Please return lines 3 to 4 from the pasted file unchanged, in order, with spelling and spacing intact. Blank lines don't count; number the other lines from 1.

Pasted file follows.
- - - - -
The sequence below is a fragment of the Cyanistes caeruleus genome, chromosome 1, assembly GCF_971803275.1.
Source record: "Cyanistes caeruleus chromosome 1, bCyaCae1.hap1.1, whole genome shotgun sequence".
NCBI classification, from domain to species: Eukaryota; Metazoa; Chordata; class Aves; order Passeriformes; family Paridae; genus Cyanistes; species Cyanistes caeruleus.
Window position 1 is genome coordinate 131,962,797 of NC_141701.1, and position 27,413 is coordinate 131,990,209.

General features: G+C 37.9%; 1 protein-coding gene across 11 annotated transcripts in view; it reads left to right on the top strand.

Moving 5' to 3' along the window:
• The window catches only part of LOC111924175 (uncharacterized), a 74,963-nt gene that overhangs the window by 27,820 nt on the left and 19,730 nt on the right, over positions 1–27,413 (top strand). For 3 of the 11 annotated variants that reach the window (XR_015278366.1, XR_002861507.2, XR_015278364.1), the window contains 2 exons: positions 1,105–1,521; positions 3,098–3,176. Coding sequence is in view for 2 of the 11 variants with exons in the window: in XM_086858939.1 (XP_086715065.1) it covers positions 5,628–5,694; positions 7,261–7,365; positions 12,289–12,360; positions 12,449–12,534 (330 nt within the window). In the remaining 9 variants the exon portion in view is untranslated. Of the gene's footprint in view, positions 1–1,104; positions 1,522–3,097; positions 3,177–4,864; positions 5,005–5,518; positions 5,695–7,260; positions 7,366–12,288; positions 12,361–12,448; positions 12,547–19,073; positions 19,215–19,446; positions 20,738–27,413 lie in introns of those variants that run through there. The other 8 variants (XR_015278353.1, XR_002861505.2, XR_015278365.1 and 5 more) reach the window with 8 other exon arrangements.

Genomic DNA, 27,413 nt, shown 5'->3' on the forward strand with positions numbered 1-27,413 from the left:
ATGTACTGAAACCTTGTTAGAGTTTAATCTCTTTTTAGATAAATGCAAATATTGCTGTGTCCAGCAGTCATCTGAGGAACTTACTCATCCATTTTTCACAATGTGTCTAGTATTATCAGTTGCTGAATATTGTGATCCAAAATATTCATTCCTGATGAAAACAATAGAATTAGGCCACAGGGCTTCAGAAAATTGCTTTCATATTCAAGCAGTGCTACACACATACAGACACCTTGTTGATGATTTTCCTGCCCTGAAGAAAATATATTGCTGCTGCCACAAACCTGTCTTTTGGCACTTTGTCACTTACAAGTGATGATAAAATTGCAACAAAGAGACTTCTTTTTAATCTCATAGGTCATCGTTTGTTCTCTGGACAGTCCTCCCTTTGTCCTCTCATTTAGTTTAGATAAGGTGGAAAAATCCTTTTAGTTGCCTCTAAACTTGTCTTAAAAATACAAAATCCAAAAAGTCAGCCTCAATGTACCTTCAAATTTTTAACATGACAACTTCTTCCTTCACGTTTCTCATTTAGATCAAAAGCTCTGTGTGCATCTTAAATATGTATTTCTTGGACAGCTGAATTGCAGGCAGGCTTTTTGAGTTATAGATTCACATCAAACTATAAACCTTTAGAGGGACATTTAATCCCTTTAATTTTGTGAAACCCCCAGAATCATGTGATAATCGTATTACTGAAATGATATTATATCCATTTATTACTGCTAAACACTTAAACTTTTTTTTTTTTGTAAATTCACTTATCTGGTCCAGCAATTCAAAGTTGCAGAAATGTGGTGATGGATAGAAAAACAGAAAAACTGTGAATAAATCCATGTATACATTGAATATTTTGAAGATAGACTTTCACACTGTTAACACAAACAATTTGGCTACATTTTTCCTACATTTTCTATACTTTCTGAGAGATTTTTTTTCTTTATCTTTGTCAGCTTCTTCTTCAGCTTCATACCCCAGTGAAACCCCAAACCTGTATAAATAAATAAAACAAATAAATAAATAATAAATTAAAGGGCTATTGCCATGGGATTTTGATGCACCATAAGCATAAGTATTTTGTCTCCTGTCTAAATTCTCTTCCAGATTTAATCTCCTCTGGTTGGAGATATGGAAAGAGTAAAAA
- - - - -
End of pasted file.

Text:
NCBI classification, from domain to species: Eukaryota; Metazoa; Chordata; class Aves; order Passeriformes; family Paridae; genus Cyanistes; species Cyanistes caeruleus.
Window position 1 is genome coordinate 131,962,797 of NC_141701.1, and position 27,413 is coordinate 131,990,209.